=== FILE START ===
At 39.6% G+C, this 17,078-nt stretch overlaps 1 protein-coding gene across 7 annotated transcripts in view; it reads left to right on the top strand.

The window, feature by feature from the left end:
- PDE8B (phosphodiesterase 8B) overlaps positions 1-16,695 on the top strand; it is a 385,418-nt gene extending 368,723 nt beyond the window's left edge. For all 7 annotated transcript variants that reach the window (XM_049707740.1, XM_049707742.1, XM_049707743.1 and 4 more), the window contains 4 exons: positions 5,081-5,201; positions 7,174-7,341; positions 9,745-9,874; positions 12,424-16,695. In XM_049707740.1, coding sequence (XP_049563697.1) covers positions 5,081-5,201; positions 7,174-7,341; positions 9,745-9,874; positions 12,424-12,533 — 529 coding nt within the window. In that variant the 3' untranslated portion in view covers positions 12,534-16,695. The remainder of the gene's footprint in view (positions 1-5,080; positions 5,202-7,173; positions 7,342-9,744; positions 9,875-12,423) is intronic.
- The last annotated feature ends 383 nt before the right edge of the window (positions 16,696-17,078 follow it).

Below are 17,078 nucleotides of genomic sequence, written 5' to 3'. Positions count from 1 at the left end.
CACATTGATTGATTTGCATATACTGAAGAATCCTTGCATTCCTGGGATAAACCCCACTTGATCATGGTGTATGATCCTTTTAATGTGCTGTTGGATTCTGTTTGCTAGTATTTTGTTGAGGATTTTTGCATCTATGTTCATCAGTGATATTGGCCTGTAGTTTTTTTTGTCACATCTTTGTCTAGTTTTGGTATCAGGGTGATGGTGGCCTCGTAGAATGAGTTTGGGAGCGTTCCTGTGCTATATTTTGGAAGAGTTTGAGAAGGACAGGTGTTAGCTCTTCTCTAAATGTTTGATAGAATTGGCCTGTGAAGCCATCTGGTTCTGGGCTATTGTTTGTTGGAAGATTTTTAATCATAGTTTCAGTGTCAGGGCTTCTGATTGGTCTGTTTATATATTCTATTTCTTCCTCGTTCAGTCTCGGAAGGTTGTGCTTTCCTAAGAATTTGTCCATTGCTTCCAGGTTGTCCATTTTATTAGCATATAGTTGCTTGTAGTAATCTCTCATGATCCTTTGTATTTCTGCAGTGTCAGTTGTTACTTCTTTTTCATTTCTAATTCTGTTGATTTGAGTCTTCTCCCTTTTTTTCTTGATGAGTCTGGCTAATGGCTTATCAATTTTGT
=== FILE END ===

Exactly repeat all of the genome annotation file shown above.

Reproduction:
At 39.6% G+C, this 17,078-nt stretch overlaps 1 protein-coding gene across 7 annotated transcripts in view; it reads left to right on the top strand.

The window, feature by feature from the left end:
- PDE8B (phosphodiesterase 8B) overlaps positions 1-16,695 on the top strand; it is a 385,418-nt gene extending 368,723 nt beyond the window's left edge. For all 7 annotated transcript variants that reach the window (XM_049707740.1, XM_049707742.1, XM_049707743.1 and 4 more), the window contains 4 exons: positions 5,081-5,201; positions 7,174-7,341; positions 9,745-9,874; positions 12,424-16,695. In XM_049707740.1, coding sequence (XP_049563697.1) covers positions 5,081-5,201; positions 7,174-7,341; positions 9,745-9,874; positions 12,424-12,533 — 529 coding nt within the window. In that variant the 3' untranslated portion in view covers positions 12,534-16,695. The remainder of the gene's footprint in view (positions 1-5,080; positions 5,202-7,173; positions 7,342-9,744; positions 9,875-12,423) is intronic.
- The last annotated feature ends 383 nt before the right edge of the window (positions 16,696-17,078 follow it).

Below are 17,078 nucleotides of genomic sequence, written 5' to 3'. Positions count from 1 at the left end.
CACATTGATTGATTTGCATATACTGAAGAATCCTTGCATTCCTGGGATAAACCCCACTTGATCATGGTGTATGATCCTTTTAATGTGCTGTTGGATTCTGTTTGCTAGTATTTTGTTGAGGATTTTTGCATCTATGTTCATCAGTGATATTGGCCTGTAGTTTTTTTTGTCACATCTTTGTCTAGTTTTGGTATCAGGGTGATGGTGGCCTCGTAGAATGAGTTTGGGAGCGTTCCTGTGCTATATTTTGGAAGAGTTTGAGAAGGACAGGTGTTAGCTCTTCTCTAAATGTTTGATAGAATTGGCCTGTGAAGCCATCTGGTTCTGGGCTATTGTTTGTTGGAAGATTTTTAATCATAGTTTCAGTGTCAGGGCTTCTGATTGGTCTGTTTATATATTCTATTTCTTCCTCGTTCAGTCTCGGAAGGTTGTGCTTTCCTAAGAATTTGTCCATTGCTTCCAGGTTGTCCATTTTATTAGCATATAGTTGCTTGTAGTAATCTCTCATGATCCTTTGTATTTCTGCAGTGTCAGTTGTTACTTCTTTTTCATTTCTAATTCTGTTGATTTGAGTCTTCTCCCTTTTTTTCTTGATGAGTCTGGCTAATGGCTTATCAATTTTGT